switches for Butler to hunt.
Fred VanVleet has a similar dynamic with his fellow All-Star and
teammate Pascal Siakam. Even if a switch isn't forced, VanVleet's
ability to shoot off movement can spook defenses. There's nothing
quite like a good ghost screen to keep defenders off-balance.
All four guards are incredibly talented; they're also outliers
in terms of their usage as screeners. When asking about the rarity
(and effectiveness) of this role, there was a common thread between
physicality and mentality.
"I’m just not afraid to put my body on people," VanVleet told
BasketballNews.com before a shootaround.
"I had good coaches growing up that taught how to screen — it’s
definitely a skill set. With my shooting ability, a lot of teams
don’t want to leave my body. So when I set a screen, I usually free
somebody up — either them, or I get open on the back end. That’s
the easiest way to get good shots — set good screens. That’s
something I’ve been doing for a long time."
"Steph’s a lot stronger than people realize — he kinda reminds
me of John Stockton in that regard," Kerr said of Curry. "Stockton
used to be a great screen-setter and wasn’t afraid to screen across
the lane and take on some big guy and open up the lane for Karl
Malone. Steph’s the same way; he’ll hold onto a screen and free up
his teammates, then pop up on the weak side for a shot. It’s a big
part of his game, and one of the things that make him very unique
because most other guys who play his position don’t possess all of
that in their skill set."
Raptors head coach Nick Nurse also noted his (former) player's
willingness to muck things up.
"[VanVleet and Lowry] are tough as sh**," Nurse told
BasketballNews.com. "They’re physical, they’re strong, they don’t
mind contact. In fact, they like it. That’s the big thing. When you
want to be a good screener, you have to like contact — and they
Mike Malone offered similar sentiments when discussing Murray in a Jan.
2019 interview with The Athletic.
"I learned that a long time ago from my father; the screener is
going to be freer than the man he screens for, but you have to give
Jamal a lot of credit. He’s not afraid of making contact," Malone
said. "A lot of guys, when they
have set a screen, it’s like ships in the night — there is no
contact. Jamal thrives on that contact, and he’s not afraid of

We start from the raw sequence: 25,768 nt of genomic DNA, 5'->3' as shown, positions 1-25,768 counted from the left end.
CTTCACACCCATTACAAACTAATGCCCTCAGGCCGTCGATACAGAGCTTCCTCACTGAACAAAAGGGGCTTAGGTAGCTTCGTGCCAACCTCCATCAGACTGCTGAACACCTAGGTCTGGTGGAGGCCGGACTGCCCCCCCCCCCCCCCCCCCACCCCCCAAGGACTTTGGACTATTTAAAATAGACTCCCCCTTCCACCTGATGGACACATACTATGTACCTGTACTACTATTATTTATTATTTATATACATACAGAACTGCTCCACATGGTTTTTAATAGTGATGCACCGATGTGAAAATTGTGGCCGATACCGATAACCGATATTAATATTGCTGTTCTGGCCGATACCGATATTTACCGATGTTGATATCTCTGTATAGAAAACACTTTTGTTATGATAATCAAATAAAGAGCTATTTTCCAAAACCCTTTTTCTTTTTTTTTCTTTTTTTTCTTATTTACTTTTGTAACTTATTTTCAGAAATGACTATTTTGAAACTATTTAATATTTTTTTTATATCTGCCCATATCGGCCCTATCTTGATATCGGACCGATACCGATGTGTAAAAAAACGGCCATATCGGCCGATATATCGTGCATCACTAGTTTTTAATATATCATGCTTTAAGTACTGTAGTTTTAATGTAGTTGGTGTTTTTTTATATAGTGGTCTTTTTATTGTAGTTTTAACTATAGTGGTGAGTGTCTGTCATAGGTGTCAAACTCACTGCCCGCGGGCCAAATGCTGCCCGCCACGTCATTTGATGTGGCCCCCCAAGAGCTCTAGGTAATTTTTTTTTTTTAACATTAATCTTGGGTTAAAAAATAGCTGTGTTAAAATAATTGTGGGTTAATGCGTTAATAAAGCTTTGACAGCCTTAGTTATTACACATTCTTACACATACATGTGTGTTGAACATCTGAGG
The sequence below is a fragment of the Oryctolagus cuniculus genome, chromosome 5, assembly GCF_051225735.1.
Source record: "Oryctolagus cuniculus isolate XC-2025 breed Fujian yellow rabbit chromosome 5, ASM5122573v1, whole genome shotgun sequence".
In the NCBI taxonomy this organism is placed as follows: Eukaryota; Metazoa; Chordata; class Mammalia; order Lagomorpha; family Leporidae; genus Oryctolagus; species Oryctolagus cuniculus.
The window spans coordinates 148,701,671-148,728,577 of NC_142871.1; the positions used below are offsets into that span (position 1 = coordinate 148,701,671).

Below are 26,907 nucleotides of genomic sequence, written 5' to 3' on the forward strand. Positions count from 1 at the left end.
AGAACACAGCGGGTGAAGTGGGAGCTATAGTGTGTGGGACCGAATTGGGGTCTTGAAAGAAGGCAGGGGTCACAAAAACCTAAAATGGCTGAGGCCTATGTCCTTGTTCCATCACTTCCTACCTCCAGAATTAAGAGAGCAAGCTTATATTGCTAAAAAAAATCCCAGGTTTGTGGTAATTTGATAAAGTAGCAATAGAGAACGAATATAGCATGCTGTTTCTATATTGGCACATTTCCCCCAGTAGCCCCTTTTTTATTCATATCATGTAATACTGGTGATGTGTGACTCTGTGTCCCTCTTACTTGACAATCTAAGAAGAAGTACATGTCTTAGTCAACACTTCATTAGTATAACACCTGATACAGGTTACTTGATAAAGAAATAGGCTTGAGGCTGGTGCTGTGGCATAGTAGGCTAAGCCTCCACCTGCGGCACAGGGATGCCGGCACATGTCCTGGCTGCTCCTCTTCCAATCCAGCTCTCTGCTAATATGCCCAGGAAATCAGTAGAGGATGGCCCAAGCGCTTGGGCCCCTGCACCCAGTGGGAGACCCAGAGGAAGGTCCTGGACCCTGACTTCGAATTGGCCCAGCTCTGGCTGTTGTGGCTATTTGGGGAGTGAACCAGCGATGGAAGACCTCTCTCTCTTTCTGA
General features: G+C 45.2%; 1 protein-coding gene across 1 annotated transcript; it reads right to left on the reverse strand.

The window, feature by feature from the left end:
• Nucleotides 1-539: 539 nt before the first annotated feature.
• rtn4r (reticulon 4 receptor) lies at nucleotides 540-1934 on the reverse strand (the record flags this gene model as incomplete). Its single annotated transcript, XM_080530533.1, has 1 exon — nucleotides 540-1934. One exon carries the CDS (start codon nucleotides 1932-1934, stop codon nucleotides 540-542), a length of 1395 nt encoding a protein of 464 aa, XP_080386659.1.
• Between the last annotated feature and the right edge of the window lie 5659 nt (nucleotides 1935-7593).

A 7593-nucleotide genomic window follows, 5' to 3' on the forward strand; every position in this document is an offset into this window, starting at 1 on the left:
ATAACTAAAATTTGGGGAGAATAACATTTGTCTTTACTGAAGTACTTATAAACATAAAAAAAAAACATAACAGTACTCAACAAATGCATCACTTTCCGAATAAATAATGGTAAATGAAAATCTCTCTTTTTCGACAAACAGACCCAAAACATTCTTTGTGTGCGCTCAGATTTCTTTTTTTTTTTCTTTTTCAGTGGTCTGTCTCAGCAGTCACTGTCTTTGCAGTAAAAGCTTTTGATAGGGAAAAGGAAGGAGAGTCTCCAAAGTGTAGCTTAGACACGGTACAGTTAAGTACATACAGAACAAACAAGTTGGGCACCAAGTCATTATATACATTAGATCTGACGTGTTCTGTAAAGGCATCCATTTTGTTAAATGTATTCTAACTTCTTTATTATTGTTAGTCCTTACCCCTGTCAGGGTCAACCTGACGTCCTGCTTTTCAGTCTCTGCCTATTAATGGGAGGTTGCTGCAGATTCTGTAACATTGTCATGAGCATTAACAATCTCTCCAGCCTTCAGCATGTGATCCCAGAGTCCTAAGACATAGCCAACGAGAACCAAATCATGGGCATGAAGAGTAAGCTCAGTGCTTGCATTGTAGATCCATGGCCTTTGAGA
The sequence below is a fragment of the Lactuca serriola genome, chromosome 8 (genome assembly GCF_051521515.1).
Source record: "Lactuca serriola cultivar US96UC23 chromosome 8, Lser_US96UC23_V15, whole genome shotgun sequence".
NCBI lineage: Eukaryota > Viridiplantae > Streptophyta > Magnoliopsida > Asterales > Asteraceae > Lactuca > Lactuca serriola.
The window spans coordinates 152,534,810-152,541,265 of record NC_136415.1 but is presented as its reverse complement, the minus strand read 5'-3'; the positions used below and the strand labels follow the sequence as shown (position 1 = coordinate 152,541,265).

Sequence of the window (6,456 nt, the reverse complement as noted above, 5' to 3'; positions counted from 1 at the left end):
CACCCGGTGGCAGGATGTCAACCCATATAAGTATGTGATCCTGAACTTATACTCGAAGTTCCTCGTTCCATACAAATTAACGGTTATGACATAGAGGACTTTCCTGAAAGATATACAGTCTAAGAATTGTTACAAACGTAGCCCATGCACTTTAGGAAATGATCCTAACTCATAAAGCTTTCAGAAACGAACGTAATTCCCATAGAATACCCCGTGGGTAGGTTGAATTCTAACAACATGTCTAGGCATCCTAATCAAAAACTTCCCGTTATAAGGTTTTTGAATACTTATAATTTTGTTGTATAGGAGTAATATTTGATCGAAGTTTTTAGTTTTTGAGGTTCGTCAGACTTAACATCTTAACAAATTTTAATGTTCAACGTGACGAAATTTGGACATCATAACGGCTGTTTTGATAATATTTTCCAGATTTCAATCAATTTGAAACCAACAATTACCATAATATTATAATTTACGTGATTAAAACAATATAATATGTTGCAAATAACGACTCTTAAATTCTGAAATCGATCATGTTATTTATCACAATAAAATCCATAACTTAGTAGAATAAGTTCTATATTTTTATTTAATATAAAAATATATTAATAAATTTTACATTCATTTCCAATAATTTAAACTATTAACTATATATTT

It's worth noting that these
players are the exception, not the rule... at least not yet. As
such, there's room for less-heralded players to make a living off
of this kind of dirty work.
The date is Feb. 23, 2021. Kyrie is kicking off a possession for
the Nets with the Sacramento Kings in town.
DeAndre Jordan is screening for James Harden on the right side
of the floor. Joe Harris is chilling in the left corner after
receiving a screen from Bruce Brown, a 6-foot-3 guard — or so
we thought — starting in place of Kevin Durant.
Brown jets up to Irving's left, setting a screen on De'Aaron Fox
in order to:
1) Get Irving downhill.
2) Attack Marvin Bagley III — a woeful drop defender — in
Irving comes off the screen before hitting a rolling Brown with
a pocket pass. Bagley committed to Irving's drive, putting him out
of position. Richaun Holmes, Jordan's defender, is late rotating
over in fear of giving up a dump-off to Jordan in the dunker spot
That bucket was one of the first of 11 that Brown would have en
route to a career-high 29 points.
Nets head coach Steve Nash was ecstatic after the game; not only because
of Brown's performance, but because of his offensive utility doing
"Bruce is remarkable," Nash said
following the contest. "I mean, I believe he mostly played point
guard last year and he's playing — what do you want to call him,
our center? He’s picking and rolling and finishing with two bigs in
the lane. His willingness and ability to do that is
What do you want to call him, our center?
After the game, Brown revealed he "played 1 through 5" in AAU.
He "played the 4" at some points during his college career at
Miami, but never center.
Then, we got the kicker: "I love the role and I'm just trying to
do whatever it is for us to win. If I have to do that, then I’ll do
We're not far removed from "traditional" centers having to make
wholesale changes in the name of adaptivity. If you were a
post-centric center, but weren't good or efficient enough to build
around, you had to find other ways to be effective. The common ask: